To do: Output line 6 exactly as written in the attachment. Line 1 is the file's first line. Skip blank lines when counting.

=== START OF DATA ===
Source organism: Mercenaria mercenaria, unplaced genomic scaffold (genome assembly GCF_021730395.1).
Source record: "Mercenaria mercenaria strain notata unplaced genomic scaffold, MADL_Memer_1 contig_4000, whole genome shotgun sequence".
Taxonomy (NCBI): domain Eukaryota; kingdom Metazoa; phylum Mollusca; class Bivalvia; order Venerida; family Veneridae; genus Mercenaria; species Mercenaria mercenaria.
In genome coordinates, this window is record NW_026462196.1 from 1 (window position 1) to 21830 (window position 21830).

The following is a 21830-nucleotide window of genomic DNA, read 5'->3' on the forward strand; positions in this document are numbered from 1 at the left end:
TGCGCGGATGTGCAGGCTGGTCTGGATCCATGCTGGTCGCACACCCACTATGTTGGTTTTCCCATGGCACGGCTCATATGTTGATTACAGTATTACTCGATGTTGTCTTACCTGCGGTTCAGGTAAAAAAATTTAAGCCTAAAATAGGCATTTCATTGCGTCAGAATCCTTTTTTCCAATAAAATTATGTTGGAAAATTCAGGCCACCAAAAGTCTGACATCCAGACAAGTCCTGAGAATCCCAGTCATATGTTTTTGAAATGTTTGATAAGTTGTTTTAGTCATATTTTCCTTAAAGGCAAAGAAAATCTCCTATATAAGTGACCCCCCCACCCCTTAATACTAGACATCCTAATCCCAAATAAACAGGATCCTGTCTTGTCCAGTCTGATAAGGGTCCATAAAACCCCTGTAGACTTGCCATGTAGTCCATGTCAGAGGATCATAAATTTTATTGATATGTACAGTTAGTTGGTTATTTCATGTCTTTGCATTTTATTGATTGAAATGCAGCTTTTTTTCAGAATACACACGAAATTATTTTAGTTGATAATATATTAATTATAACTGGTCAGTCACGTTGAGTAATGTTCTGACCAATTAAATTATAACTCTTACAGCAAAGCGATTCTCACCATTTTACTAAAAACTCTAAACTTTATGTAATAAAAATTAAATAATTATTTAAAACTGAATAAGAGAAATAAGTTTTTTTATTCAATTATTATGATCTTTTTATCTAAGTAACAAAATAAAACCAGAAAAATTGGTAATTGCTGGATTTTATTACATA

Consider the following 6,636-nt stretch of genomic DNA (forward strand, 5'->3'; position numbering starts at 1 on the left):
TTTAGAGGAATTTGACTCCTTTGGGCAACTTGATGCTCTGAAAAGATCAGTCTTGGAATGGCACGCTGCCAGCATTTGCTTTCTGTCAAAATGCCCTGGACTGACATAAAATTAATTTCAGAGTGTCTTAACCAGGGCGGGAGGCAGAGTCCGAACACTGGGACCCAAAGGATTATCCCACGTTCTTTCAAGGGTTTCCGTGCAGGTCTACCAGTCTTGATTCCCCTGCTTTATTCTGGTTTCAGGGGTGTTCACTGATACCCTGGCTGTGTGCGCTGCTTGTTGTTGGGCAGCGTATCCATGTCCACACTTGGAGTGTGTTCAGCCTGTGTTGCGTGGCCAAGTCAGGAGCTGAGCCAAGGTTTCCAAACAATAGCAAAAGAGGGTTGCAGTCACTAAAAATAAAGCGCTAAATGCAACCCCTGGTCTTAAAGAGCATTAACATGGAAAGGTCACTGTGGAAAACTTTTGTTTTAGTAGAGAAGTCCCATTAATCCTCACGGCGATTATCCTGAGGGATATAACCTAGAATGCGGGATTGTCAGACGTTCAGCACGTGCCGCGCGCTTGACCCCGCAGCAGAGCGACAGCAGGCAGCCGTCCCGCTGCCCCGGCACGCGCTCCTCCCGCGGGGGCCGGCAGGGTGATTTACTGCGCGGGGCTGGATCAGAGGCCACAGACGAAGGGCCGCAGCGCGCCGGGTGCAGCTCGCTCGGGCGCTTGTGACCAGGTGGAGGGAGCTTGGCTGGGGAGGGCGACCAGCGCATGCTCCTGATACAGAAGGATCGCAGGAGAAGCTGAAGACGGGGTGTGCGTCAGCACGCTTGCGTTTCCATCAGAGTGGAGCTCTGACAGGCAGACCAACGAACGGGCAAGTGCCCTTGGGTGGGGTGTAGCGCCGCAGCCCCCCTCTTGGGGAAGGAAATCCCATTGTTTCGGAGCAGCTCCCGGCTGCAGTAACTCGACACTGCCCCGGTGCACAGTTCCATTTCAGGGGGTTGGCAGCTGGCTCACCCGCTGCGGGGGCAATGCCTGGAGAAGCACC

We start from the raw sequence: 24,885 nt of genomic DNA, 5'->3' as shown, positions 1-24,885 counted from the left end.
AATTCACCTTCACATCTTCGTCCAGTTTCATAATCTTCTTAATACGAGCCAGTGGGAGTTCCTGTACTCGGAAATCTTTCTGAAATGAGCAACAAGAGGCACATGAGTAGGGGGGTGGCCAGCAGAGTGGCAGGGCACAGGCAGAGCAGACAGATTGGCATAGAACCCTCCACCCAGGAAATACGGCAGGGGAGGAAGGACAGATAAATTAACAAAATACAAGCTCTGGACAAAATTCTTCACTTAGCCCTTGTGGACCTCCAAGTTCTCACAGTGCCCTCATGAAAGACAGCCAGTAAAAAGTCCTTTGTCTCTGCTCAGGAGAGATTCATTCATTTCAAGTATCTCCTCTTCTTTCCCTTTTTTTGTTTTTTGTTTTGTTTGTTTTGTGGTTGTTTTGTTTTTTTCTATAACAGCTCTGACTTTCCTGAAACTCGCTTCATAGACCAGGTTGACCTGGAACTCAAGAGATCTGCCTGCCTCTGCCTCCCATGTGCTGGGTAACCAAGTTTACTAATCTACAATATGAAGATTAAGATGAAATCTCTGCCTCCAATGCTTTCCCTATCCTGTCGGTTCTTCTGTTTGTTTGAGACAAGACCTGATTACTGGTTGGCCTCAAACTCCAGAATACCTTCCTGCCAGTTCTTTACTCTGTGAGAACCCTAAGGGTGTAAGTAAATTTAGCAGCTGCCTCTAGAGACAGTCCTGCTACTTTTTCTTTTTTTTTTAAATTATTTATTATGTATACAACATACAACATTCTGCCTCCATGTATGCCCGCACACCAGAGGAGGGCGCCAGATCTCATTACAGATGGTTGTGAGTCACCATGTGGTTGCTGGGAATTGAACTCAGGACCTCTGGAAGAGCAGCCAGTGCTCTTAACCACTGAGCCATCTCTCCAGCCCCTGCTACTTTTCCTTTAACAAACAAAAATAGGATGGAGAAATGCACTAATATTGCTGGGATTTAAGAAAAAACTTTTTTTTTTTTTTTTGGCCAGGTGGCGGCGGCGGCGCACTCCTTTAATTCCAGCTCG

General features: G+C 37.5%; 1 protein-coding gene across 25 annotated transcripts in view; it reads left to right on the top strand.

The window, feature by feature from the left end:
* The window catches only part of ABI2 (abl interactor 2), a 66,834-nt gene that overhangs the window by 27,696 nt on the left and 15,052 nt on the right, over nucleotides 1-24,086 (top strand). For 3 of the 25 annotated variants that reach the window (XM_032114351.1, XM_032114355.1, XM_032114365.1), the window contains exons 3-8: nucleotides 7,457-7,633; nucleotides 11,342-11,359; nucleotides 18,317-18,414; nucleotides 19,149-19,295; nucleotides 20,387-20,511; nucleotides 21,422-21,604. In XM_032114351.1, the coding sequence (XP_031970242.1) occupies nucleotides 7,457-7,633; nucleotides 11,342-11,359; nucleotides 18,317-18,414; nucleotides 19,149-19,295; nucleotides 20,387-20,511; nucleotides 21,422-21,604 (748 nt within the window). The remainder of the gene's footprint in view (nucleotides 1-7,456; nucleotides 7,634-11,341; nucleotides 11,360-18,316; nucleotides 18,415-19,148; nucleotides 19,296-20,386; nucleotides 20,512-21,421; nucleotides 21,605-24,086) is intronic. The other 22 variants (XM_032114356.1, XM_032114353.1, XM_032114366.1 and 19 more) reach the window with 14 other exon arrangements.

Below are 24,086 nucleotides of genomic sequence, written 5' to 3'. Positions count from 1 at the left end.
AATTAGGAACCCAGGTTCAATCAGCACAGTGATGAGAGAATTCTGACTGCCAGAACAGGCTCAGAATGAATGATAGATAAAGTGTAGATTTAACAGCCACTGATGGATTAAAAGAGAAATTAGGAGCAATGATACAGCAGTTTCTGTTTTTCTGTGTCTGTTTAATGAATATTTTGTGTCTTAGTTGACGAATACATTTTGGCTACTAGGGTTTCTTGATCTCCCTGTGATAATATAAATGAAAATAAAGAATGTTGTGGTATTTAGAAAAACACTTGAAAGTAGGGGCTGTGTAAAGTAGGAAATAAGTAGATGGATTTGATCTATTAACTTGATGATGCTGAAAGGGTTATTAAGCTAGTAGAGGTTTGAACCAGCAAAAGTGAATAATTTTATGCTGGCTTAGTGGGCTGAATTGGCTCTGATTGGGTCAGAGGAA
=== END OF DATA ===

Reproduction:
TGCGCGGATGTGCAGGCTGGTCTGGATCCATGCTGGTCGCACACCCACTATGTTGGTTTTCCCATGGCACGGCTCATATGTTGATTACAGTATTACTCGATGTTGTCTTACCTGCGGTTCAGGTAAAAAAATTTAAGCCTAAAATAGGCATTTCATTGCGTCAGAATCCTTTTTTCCAATAAAATTATGTTGGAAAATTCAGGCCACCAAAAGTCTGACATCCAGACAAGTCCTGAGAATCCCAGTCATATGTTTTTGAAATGTTTGATAAGTTGTTTTAGTCATATTTTCCTTAAAGGCAAAGAAAATCTCCTATATAAGTGACCCCCCCACCCCTTAATACTAGACATCCTAATCCCAAATAAACAGGATCCTGTCTTGTCCAGTCTGATAAGGGTCCATAAAACCCCTGTAGACTTGCCATGTAGTCCATGTCAGAGGATCATAAATTTTATTGATATGTACAGTTAGTTGGTTATTTCATGTCTTTGCATTTTATTGATTGAAATGCAGCTTTTTTTCAGAATACACACGAAATTATTTTAGTTGATAATATATTAATTATAACTGGTCAGTCACGTTGAGTAATGTTCTGACCAATTAAATTATAACTCTTACAGCAAAGCGATTCTCACCATTTTACTAAAAACTCTAAACTTTATGTAATAAAAATTAAATAATTATTTAAAACTGAATAAGAGAAATAAGTTTTTTTATTCAATTATTATGATCTTTTTATCTAAGTAACAAAATAAAACCAGAAAAATTGGTAATTGCTGGATTTTATTACATA